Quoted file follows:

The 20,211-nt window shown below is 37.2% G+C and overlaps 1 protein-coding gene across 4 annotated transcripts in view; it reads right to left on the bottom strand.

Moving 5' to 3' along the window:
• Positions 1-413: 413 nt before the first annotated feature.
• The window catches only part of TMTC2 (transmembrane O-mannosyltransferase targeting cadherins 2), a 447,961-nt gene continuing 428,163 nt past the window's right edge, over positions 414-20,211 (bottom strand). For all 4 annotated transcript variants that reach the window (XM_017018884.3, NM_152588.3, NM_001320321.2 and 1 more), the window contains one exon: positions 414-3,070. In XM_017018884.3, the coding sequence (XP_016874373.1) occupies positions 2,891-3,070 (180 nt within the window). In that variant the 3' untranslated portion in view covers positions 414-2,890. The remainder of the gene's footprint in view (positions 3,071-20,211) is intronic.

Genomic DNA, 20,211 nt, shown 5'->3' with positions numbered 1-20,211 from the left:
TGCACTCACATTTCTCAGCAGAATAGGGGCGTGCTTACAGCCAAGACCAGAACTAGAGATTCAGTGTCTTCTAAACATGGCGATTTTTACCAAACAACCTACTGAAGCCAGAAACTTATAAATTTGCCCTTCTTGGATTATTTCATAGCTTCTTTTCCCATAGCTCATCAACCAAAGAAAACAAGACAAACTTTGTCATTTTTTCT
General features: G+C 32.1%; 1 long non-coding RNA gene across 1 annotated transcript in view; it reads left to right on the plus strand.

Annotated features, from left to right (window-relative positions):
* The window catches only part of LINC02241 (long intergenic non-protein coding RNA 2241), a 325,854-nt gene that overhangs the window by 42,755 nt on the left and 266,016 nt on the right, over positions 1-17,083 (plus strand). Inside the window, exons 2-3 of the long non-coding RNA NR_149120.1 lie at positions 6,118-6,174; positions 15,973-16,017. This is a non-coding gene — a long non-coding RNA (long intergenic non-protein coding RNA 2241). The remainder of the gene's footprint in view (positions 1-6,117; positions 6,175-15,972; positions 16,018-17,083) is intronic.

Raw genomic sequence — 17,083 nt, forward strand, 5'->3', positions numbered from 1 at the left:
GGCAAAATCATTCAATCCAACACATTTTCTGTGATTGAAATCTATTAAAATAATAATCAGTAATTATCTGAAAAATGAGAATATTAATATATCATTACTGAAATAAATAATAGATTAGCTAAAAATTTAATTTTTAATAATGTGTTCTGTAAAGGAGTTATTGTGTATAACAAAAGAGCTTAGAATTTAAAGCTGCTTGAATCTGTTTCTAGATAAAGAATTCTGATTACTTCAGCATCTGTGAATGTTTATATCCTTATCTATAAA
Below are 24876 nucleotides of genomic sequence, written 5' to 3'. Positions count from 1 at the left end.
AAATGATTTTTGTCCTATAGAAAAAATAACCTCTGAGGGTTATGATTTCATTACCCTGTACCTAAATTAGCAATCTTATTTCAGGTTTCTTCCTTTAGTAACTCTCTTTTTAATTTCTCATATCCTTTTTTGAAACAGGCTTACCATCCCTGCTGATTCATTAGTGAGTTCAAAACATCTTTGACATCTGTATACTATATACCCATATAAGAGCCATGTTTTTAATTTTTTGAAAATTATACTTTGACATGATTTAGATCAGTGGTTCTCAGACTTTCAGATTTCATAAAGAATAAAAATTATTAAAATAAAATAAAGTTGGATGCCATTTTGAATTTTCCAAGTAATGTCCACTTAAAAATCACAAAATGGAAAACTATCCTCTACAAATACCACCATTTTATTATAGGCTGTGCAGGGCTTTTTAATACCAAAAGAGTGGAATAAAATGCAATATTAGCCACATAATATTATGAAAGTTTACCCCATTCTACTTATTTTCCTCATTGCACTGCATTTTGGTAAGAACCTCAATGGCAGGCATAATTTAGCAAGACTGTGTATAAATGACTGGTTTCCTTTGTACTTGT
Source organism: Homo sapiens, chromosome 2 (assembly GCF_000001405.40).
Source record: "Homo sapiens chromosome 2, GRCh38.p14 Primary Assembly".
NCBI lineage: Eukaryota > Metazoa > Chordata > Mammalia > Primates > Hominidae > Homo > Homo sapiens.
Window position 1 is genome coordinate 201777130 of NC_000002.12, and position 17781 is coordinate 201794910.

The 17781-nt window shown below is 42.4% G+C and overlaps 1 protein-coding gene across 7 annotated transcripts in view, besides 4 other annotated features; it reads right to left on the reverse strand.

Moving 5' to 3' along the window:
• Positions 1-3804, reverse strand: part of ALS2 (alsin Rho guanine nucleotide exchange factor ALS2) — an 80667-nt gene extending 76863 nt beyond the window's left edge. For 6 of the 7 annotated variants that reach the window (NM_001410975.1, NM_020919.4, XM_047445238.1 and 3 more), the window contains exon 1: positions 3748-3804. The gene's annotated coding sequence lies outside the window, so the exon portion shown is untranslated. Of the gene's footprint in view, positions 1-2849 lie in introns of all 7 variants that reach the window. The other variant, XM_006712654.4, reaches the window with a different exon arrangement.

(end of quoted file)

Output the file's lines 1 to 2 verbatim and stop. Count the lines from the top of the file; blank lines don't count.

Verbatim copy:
The 20,211-nt window shown below is 37.2% G+C and overlaps 1 protein-coding gene across 4 annotated transcripts in view; it reads right to left on the bottom strand.

Moving 5' to 3' along the window: